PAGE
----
In the second installment of Point Defiance Zoo & Aquarium’s speaker series, paddle boarder Dean Burke and underwater photographer Annie Crawley told ocean stories at “Our Ocean and You.”
The speakers addressed attendees inside UW Tacoma’s William W. Philip Hall, presenting photographs and videos to complement their anecdotes.
Burke started the event with a story about his experience paddle boarding with orcas in the Puget Sound in 2015. Before his account of the story, Burke described a reoccurring dream he experienced as a teenager — swimming with orcas. However, that dream became a reality.
“I was just about to head back in, when off in the distance I saw black fins rising,” Burke said. “This one large dorsal fin, the male — the head of the pack — just stopped. The fin just sat there, out of the water. And then it rotated. And then it came toward me. And I went, ‘I’m not dreaming. This is actually happening.’”
Nine orcas — including a mother and her calf — approached Burke’s board and circled him for over 20 minutes.
“This was the first experience of what has been dozens of experiences like this,” Burke said. “They [the Orcas] come up and they sonar, they breathe, and they click and make noises and it’s amazing. It will change your life when you see a mammal come up to you like this. We don’t pursue them, we just observe. And they’ll reward you.”
Burke went on to describe the Seventy48 race, which is a 70-mile water race from Tacoma to Port Townsend that must be completed in 48 hours using human power only.
The race begins on the Foss Waterway and ends at the Northwest Maritime Center, which were once considered two of the dirtiest points of access to the sea in the country. After the city of Tacoma cleaned up the waterway, Port Townsend took similar action to restore healthy water in the area.
“Through similar actions in their community, they were able to clean that up,” Burke said. “So now we have this bridge between two cities where people can have an experience that will change their lives. Does it matter? We hoped that we would get 30 teams to start the race last year and we ended up with 123.”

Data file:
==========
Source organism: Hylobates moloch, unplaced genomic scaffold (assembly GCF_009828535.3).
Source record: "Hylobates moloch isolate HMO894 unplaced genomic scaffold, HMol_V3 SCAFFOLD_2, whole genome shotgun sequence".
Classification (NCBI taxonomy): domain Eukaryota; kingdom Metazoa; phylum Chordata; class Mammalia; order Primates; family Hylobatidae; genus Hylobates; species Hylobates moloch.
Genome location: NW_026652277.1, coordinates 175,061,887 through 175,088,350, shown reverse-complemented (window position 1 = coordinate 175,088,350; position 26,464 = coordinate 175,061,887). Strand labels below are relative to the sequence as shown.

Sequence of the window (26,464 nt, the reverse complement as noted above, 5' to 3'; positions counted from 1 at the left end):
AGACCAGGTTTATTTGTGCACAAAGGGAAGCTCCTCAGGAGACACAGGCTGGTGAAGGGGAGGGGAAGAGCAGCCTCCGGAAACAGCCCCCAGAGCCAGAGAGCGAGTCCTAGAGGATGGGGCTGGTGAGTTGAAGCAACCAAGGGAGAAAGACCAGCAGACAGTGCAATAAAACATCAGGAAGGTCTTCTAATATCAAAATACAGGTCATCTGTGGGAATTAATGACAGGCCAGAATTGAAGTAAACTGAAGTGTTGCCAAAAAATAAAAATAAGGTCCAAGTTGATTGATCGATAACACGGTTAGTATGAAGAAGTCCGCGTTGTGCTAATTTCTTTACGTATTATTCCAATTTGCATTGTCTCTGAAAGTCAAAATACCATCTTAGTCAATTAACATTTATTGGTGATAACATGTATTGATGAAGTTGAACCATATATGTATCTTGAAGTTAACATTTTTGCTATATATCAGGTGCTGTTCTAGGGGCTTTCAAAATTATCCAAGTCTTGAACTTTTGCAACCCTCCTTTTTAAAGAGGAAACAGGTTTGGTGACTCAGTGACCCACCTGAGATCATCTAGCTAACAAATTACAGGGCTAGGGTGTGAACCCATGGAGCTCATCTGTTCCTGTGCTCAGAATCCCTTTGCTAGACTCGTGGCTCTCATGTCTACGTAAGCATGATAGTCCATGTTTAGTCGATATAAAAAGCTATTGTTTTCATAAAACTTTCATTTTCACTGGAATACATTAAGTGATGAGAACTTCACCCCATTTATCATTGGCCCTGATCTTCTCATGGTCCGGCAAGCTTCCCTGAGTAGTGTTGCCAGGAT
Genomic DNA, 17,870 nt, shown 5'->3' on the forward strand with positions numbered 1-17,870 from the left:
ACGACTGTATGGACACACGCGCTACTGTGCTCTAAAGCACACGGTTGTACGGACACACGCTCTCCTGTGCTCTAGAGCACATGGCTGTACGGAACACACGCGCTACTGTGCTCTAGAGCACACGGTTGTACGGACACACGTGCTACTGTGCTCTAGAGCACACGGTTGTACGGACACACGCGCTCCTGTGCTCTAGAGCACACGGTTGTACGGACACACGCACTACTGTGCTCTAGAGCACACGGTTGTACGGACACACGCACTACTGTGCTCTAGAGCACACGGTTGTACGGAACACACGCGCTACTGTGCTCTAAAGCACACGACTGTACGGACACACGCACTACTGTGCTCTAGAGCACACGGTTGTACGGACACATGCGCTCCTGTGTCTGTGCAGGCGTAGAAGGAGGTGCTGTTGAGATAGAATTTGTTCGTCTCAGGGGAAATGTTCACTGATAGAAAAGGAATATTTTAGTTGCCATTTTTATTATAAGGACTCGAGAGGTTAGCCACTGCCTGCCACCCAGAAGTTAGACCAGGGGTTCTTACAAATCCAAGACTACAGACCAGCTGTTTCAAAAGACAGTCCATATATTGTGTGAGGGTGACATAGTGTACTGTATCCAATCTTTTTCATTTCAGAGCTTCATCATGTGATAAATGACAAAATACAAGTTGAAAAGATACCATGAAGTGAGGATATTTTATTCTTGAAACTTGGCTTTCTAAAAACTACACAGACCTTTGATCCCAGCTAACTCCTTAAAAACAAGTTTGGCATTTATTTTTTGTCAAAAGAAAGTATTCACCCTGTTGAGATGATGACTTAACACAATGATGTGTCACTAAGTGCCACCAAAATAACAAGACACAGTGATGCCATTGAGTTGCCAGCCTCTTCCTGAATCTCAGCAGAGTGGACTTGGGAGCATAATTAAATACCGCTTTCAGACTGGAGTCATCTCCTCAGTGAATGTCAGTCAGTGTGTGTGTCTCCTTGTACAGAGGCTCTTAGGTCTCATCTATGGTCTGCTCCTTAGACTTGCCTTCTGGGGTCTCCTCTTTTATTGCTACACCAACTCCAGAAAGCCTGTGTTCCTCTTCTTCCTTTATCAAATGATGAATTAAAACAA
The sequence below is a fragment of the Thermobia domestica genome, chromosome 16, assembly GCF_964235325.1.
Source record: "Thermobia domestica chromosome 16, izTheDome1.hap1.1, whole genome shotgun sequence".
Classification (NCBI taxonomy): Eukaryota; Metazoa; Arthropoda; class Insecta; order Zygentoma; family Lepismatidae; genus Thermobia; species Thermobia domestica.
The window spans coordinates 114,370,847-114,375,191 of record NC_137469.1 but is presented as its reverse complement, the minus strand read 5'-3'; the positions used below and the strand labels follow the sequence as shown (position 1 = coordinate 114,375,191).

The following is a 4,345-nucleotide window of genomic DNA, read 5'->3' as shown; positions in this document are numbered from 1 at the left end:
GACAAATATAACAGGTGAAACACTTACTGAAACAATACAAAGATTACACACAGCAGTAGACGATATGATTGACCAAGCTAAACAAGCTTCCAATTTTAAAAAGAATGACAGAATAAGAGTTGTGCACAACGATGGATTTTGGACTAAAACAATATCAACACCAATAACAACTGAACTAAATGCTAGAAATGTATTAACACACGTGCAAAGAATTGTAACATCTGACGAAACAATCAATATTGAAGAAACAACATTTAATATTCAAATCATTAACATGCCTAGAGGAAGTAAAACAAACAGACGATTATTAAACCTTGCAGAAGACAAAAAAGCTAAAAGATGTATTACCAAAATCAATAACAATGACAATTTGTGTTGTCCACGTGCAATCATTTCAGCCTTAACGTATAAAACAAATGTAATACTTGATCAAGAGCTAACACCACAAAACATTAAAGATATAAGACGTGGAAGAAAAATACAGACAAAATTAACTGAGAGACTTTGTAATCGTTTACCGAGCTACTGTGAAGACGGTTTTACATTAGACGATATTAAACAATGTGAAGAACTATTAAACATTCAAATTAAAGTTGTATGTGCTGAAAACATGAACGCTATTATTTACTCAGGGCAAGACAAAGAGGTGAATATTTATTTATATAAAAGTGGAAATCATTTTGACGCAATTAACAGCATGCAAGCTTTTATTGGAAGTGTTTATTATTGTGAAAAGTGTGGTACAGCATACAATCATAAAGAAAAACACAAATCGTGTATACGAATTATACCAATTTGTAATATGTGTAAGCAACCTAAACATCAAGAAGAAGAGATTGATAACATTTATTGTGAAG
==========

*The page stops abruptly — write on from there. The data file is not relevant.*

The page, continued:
Annie Crawley — an underwater photographer — followed Burke’s presentation with her own, conveying her passion for the sea and stressing the importance of having a clean ocean.
In addition to pushing the importance of maintaining the ocean for humanity, Crawley shared images of underwater sea creatures and marine life — photos she took herself. Part of what creates her photographs are the stories they tell and how the animals are asking for our help.
“I am giving my feelings from what I heard from these animals,” Crawley said. “I’m humanizing them. And that’s what I have to do with the stories we tell about our ocean. But I know for a fact that if this mother and baby [whale] didn’t want me there, they would swim away.”
By 2050, there will be more plastic by weight than fish in the ocean. Every piece of plastic that’s been created is still on our planet today. To reduce plastic consumption, the Point Defiance Zoo & Aquarium created the movement #RefuseSUP, which challenges us to refuse all single-use plastics for 30 days. To provide helpful reminders, you can text “STRAWFREE” to 49767 for a week of helpful tips to go plastic free.
Two more speaker series events are still to come at William W. Philip Hall. On April 23, Point Defiance will host the event “Uncovering Ocean Mysteries,” which will feature world scientists and zoo staff who study various marine life. The final event “Ocean Heroes” begins at 7 p.m. on April 30 and will showcase those who protect our oceans. Both events are free to the public.